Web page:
A smell of diesel is spreading in the largest cemetery in Latin America: it comes from the generators that turn on the searchlights for night burials, in the face of the incessant influx of bodies of COVID-19 victims.
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Gravediggers who have worked for 30 years in this Sao Paulo cemetery called Vila Formosa do not remember having seen over the decades more than a dozen burials at night.
But what was very exceptional before the pandemic is becoming the rule, with the explosion in the number of victims of the coronavirus, which has killed more than 360,000 in Brazil.
In the 22 municipal cemeteries of Sao Paulo, the most populous city in the country, no less than 600 graves are dug every day, including 200 in Vila Formosa, where the number of excavators had to be doubled.
Six machines are in use now, compared to three in May 2020, at the height of the first wave, when the average was around sixty graves daily.
The town hall hired more staff and mobilized more vehicles to transport the coffins.
With 45 hearses insufficient, the coffins are now crammed into simple minibuses.
Several local media reported the use of school transport minibuses for the transfer of bodies, information denied by the municipality.
More than 300 burials per day
“We try not to get too emotional, but it’s so sad, there are so many deaths and it has been going on for so long,” laments one of the gravediggers, removing his big green gloves at the end of his working day.
The shift change takes place at 6 p.m. Eight gravediggers dressed in white overalls replace their colleagues, to work until 10 p.m.
They are used to the presence of photographers, who come to immortalize the shocking images of one of the symbolic places of the hecatomb caused by the virus in Brazil.
The gravediggers have almost all been vaccinated, but according to them COVID-19 has affected the administrative staff of the cemetery more than those who work in the open.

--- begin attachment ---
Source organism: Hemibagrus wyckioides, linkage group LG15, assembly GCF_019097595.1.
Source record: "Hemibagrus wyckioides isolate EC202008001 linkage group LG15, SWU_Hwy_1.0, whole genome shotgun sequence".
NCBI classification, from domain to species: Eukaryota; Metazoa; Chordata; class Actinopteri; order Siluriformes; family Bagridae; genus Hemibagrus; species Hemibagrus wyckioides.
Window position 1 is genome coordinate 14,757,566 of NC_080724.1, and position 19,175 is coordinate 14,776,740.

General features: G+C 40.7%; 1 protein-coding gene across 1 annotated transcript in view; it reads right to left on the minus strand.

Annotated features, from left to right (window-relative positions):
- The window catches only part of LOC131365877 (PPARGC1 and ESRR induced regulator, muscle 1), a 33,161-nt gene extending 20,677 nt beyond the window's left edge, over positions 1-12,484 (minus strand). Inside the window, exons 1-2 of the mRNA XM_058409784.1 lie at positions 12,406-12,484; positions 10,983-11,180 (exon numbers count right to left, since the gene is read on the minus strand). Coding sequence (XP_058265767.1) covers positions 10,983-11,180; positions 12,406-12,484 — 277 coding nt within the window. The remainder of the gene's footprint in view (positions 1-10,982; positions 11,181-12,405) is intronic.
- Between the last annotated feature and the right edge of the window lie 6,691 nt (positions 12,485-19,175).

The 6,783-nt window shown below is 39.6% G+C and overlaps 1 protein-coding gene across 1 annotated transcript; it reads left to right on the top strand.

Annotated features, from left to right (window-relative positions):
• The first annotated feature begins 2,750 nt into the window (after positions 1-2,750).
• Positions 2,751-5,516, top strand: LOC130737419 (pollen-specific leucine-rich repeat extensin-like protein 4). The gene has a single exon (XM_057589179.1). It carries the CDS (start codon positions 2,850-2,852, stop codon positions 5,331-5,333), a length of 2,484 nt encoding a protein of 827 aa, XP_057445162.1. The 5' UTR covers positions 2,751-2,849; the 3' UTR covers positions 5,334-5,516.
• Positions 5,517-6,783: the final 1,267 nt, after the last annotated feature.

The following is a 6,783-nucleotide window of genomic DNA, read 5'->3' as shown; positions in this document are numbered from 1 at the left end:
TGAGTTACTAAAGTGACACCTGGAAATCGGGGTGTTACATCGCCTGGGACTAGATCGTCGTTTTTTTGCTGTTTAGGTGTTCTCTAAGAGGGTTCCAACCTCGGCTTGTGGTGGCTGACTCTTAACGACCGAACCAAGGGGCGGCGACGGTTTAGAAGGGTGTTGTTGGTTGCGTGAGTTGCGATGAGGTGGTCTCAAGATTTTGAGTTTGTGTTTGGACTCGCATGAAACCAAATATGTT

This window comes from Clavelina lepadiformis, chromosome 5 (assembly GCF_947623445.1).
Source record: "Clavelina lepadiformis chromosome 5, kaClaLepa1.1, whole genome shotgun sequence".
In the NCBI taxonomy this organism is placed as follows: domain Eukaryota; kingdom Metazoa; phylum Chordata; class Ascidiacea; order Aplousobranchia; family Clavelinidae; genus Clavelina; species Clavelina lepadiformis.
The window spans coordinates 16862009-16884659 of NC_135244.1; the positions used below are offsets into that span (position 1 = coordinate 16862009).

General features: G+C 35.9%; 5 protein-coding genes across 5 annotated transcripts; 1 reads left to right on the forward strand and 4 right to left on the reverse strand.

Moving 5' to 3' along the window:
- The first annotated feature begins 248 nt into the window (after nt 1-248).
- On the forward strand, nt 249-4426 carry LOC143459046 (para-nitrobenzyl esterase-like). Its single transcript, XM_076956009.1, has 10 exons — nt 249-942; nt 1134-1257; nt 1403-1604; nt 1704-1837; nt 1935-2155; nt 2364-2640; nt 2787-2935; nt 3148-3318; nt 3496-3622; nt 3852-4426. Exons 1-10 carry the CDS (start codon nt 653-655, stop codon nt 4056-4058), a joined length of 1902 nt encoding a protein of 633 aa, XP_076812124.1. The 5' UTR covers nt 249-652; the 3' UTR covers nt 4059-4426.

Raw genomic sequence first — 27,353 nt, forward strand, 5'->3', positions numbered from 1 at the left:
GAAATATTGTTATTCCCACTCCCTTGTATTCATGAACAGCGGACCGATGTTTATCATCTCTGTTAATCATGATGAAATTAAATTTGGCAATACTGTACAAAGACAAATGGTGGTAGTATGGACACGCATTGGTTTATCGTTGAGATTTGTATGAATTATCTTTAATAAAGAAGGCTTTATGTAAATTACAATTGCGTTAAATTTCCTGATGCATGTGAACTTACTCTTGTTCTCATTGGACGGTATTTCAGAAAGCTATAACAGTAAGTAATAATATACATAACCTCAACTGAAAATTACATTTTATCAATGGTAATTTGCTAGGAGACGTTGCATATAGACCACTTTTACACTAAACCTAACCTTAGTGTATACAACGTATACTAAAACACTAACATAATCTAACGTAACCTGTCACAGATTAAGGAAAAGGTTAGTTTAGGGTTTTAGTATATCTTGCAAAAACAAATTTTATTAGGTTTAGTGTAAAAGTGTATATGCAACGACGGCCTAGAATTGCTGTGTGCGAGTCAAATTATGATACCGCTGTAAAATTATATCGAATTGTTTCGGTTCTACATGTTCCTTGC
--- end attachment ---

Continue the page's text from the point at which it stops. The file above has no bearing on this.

Before the first burial of the night, they gather in a circle around the tomb and meditate for a minute with their heads bowed and their hands behind their backs.
But the sound of the shovels does not take long to disturb the silence. “Is there no family?” Asks a gravedigger. “You can bury it,” replies another, the death certificate in hand, in the cool 16 degrees of this southern autumn evening.
Shortly after, a minibus arrives with another coffin. This time, a group of relatives is present around the tomb where a 57-year-old man will be buried. His card says he died of COVID-19.
The deceased’s children request that a green and yellow jersey be placed on the coffin. “It’s the only thing we can do for them,” says one of the gravediggers, visibly moved.
Four of his colleagues begin to cover the coffin with shovelfuls of red earth, and the Brazilian-colored jersey disappears in seconds.
More than 1.5 million souls rest in the cemetery of Vila Formosa, in these rows of graves that stretch as far as the eye can see over 750,000 m2.
Last month, 105 burials took place in a single day, three times the average before the epidemic.
Across the city’s cemeteries, an average of 325 people have been buried each day in recent weeks, with a peak of 426 burials on March 30.
The gravediggers of Vila Formosa estimate that 26 lots were used in 12 months, whereas it would normally take more than two years to fill all that space.
“For the moment, there is still room, but if it continues at this rate, we do not know until when”, concludes one of them.